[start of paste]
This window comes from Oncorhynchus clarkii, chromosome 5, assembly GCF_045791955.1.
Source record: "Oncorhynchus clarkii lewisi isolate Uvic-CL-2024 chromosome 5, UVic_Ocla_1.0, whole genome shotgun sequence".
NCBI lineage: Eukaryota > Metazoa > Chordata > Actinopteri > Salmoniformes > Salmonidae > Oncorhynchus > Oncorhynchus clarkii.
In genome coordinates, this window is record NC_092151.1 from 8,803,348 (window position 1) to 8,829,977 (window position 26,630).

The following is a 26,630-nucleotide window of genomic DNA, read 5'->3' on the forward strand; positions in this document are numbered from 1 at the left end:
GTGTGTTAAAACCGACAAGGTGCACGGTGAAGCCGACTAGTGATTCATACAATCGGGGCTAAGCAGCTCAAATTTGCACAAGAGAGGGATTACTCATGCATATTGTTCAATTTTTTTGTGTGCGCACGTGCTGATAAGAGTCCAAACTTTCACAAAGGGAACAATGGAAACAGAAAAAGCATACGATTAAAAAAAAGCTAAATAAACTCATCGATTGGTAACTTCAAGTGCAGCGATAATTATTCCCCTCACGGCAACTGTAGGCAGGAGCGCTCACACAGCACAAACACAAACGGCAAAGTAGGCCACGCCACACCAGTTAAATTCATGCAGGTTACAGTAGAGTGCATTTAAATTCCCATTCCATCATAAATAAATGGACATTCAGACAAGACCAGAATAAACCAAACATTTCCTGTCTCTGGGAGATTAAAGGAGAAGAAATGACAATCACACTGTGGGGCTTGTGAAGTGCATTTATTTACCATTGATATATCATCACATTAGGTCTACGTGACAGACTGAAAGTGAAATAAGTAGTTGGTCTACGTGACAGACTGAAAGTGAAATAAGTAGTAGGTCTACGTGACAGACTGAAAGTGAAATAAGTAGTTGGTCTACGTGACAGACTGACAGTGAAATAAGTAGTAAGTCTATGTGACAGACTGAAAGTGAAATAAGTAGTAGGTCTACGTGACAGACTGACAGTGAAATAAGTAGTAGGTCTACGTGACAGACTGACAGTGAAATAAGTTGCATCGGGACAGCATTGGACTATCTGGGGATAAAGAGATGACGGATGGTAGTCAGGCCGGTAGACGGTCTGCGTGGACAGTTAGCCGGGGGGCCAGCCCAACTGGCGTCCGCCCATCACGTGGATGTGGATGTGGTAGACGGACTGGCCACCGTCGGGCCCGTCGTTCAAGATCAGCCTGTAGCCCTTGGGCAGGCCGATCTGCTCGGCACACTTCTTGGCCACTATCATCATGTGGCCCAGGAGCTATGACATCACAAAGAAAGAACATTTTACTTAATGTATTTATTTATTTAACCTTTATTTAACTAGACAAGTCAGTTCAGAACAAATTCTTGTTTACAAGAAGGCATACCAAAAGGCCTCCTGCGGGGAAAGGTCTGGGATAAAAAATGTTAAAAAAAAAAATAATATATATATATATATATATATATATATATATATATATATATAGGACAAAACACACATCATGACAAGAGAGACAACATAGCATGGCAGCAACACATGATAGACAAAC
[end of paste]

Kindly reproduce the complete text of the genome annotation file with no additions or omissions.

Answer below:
This window comes from Oncorhynchus clarkii, chromosome 5, assembly GCF_045791955.1.
Source record: "Oncorhynchus clarkii lewisi isolate Uvic-CL-2024 chromosome 5, UVic_Ocla_1.0, whole genome shotgun sequence".
NCBI lineage: Eukaryota > Metazoa > Chordata > Actinopteri > Salmoniformes > Salmonidae > Oncorhynchus > Oncorhynchus clarkii.
In genome coordinates, this window is record NC_092151.1 from 8,803,348 (window position 1) to 8,829,977 (window position 26,630).

The following is a 26,630-nucleotide window of genomic DNA, read 5'->3' on the forward strand; positions in this document are numbered from 1 at the left end:
GTGTGTTAAAACCGACAAGGTGCACGGTGAAGCCGACTAGTGATTCATACAATCGGGGCTAAGCAGCTCAAATTTGCACAAGAGAGGGATTACTCATGCATATTGTTCAATTTTTTTGTGTGCGCACGTGCTGATAAGAGTCCAAACTTTCACAAAGGGAACAATGGAAACAGAAAAAGCATACGATTAAAAAAAAGCTAAATAAACTCATCGATTGGTAACTTCAAGTGCAGCGATAATTATTCCCCTCACGGCAACTGTAGGCAGGAGCGCTCACACAGCACAAACACAAACGGCAAAGTAGGCCACGCCACACCAGTTAAATTCATGCAGGTTACAGTAGAGTGCATTTAAATTCCCATTCCATCATAAATAAATGGACATTCAGACAAGACCAGAATAAACCAAACATTTCCTGTCTCTGGGAGATTAAAGGAGAAGAAATGACAATCACACTGTGGGGCTTGTGAAGTGCATTTATTTACCATTGATATATCATCACATTAGGTCTACGTGACAGACTGAAAGTGAAATAAGTAGTTGGTCTACGTGACAGACTGAAAGTGAAATAAGTAGTAGGTCTACGTGACAGACTGAAAGTGAAATAAGTAGTTGGTCTACGTGACAGACTGACAGTGAAATAAGTAGTAAGTCTATGTGACAGACTGAAAGTGAAATAAGTAGTAGGTCTACGTGACAGACTGACAGTGAAATAAGTAGTAGGTCTACGTGACAGACTGACAGTGAAATAAGTTGCATCGGGACAGCATTGGACTATCTGGGGATAAAGAGATGACGGATGGTAGTCAGGCCGGTAGACGGTCTGCGTGGACAGTTAGCCGGGGGGCCAGCCCAACTGGCGTCCGCCCATCACGTGGATGTGGATGTGGTAGACGGACTGGCCACCGTCGGGCCCGTCGTTCAAGATCAGCCTGTAGCCCTTGGGCAGGCCGATCTGCTCGGCACACTTCTTGGCCACTATCATCATGTGGCCCAGGAGCTATGACATCACAAAGAAAGAACATTTTACTTAATGTATTTATTTATTTAACCTTTATTTAACTAGACAAGTCAGTTCAGAACAAATTCTTGTTTACAAGAAGGCATACCAAAAGGCCTCCTGCGGGGAAAGGTCTGGGATAAAAAATGTTAAAAAAAAAAATAATATATATATATATATATATATATATATATATATATATATATAGGACAAAACACACATCATGACAAGAGAGACAACATAGCATGGCAGCAACACATGATAGACAAAC